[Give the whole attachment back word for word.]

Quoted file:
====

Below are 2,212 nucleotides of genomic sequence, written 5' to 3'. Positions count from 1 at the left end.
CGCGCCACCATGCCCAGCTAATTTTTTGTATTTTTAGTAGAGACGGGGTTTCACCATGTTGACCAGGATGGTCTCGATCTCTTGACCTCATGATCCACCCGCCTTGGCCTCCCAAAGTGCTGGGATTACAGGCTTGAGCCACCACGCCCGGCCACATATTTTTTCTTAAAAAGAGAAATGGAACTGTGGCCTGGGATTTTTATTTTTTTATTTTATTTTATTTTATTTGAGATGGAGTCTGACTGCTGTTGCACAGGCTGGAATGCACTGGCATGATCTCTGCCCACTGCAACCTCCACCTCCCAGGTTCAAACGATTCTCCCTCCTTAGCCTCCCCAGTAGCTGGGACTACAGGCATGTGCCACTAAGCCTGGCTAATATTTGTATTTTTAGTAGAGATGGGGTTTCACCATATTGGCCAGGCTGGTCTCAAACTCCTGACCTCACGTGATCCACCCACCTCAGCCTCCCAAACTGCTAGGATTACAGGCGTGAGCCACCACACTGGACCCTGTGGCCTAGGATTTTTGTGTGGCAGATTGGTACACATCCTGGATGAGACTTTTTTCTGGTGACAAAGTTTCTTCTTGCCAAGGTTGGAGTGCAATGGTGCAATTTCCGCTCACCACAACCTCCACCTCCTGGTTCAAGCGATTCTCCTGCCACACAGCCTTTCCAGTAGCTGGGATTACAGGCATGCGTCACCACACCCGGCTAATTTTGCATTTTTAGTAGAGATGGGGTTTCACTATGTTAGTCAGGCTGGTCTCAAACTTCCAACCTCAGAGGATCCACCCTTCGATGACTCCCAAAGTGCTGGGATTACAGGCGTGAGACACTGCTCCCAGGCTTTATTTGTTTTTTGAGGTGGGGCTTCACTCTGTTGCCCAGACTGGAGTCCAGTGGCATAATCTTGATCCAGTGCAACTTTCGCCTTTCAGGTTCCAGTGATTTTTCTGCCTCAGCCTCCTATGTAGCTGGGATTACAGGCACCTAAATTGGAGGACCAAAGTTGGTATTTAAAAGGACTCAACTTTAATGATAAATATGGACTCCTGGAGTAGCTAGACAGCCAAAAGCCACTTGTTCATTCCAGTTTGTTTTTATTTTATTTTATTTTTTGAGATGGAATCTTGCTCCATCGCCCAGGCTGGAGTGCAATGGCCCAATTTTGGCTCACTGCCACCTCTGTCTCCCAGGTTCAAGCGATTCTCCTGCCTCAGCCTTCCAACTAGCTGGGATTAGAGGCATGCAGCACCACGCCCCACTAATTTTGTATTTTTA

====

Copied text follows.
Below are 2,212 nucleotides of genomic sequence, written 5' to 3'. Positions count from 1 at the left end.
CGCGCCACCATGCCCAGCTAATTTTTTGTATTTTTAGTAGAGACGGGGTTTCACCATGTTGACCAGGATGGTCTCGATCTCTTGACCTCATGATCCACCCGCCTTGGCCTCCCAAAGTGCTGGGATTACAGGCTTGAGCCACCACGCCCGGCCACATATTTTTTCTTAAAAAGAGAAATGGAACTGTGGCCTGGGATTTTTATTTTTTTATTTTATTTTATTTTATTTGAGATGGAGTCTGACTGCTGTTGCACAGGCTGGAATGCACTGGCATGATCTCTGCCCACTGCAACCTCCACCTCCCAGGTTCAAACGATTCTCCCTCCTTAGCCTCCCCAGTAGCTGGGACTACAGGCATGTGCCACTAAGCCTGGCTAATATTTGTATTTTTAGTAGAGATGGGGTTTCACCATATTGGCCAGGCTGGTCTCAAACTCCTGACCTCACGTGATCCACCCACCTCAGCCTCCCAAACTGCTAGGATTACAGGCGTGAGCCACCACACTGGACCCTGTGGCCTAGGATTTTTGTGTGGCAGATTGGTACACATCCTGGATGAGACTTTTTTCTGGTGACAAAGTTTCTTCTTGCCAAGGTTGGAGTGCAATGGTGCAATTTCCGCTCACCACAACCTCCACCTCCTGGTTCAAGCGATTCTCCTGCCACACAGCCTTTCCAGTAGCTGGGATTACAGGCATGCGTCACCACACCCGGCTAATTTTGCATTTTTAGTAGAGATGGGGTTTCACTATGTTAGTCAGGCTGGTCTCAAACTTCCAACCTCAGAGGATCCACCCTTCGATGACTCCCAAAGTGCTGGGATTACAGGCGTGAGACACTGCTCCCAGGCTTTATTTGTTTTTTGAGGTGGGGCTTCACTCTGTTGCCCAGACTGGAGTCCAGTGGCATAATCTTGATCCAGTGCAACTTTCGCCTTTCAGGTTCCAGTGATTTTTCTGCCTCAGCCTCCTATGTAGCTGGGATTACAGGCACCTAAATTGGAGGACCAAAGTTGGTATTTAAAAGGACTCAACTTTAATGATAAATATGGACTCCTGGAGTAGCTAGACAGCCAAAAGCCACTTGTTCATTCCAGTTTGTTTTTATTTTATTTTATTTTTTGAGATGGAATCTTGCTCCATCGCCCAGGCTGGAGTGCAATGGCCCAATTTTGGCTCACTGCCACCTCTGTCTCCCAGGTTCAAGCGATTCTCCTGCCTCAGCCTTCCAACTAGCTGGGATTAGAGGCATGCAGCACCACGCCCCACTAATTTTGTATTTTTA